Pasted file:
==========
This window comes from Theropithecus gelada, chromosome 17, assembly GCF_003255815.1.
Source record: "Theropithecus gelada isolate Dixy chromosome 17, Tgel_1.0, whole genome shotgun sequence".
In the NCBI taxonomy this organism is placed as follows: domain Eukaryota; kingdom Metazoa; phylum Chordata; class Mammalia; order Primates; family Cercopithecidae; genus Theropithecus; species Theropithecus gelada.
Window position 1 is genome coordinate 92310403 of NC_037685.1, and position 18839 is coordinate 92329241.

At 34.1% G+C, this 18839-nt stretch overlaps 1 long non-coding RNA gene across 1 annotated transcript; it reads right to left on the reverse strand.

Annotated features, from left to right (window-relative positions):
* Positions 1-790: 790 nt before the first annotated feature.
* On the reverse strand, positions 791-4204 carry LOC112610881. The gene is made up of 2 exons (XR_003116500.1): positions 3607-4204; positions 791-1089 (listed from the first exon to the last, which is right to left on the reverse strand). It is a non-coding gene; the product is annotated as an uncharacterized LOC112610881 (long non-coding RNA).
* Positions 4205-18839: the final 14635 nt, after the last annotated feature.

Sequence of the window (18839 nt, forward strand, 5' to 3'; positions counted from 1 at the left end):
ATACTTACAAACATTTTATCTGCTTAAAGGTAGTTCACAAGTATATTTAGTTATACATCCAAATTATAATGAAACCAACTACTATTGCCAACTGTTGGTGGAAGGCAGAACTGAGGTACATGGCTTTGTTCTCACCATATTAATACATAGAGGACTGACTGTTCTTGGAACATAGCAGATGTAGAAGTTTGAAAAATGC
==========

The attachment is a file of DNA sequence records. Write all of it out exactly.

This window comes from Theropithecus gelada, chromosome 17, assembly GCF_003255815.1.
Source record: "Theropithecus gelada isolate Dixy chromosome 17, Tgel_1.0, whole genome shotgun sequence".
In the NCBI taxonomy this organism is placed as follows: domain Eukaryota; kingdom Metazoa; phylum Chordata; class Mammalia; order Primates; family Cercopithecidae; genus Theropithecus; species Theropithecus gelada.
Window position 1 is genome coordinate 92310403 of NC_037685.1, and position 18839 is coordinate 92329241.

At 34.1% G+C, this 18839-nt stretch overlaps 1 long non-coding RNA gene across 1 annotated transcript; it reads right to left on the reverse strand.

Annotated features, from left to right (window-relative positions):
* Positions 1-790: 790 nt before the first annotated feature.
* On the reverse strand, positions 791-4204 carry LOC112610881. The gene is made up of 2 exons (XR_003116500.1): positions 3607-4204; positions 791-1089 (listed from the first exon to the last, which is right to left on the reverse strand). It is a non-coding gene; the product is annotated as an uncharacterized LOC112610881 (long non-coding RNA).
* Positions 4205-18839: the final 14635 nt, after the last annotated feature.

Sequence of the window (18839 nt, forward strand, 5' to 3'; positions counted from 1 at the left end):
ATACTTACAAACATTTTATCTGCTTAAAGGTAGTTCACAAGTATATTTAGTTATACATCCAAATTATAATGAAACCAACTACTATTGCCAACTGTTGGTGGAAGGCAGAACTGAGGTACATGGCTTTGTTCTCACCATATTAATACATAGAGGACTGACTGTTCTTGGAACATAGCAGATGTAGAAGTTTGAAAAATGC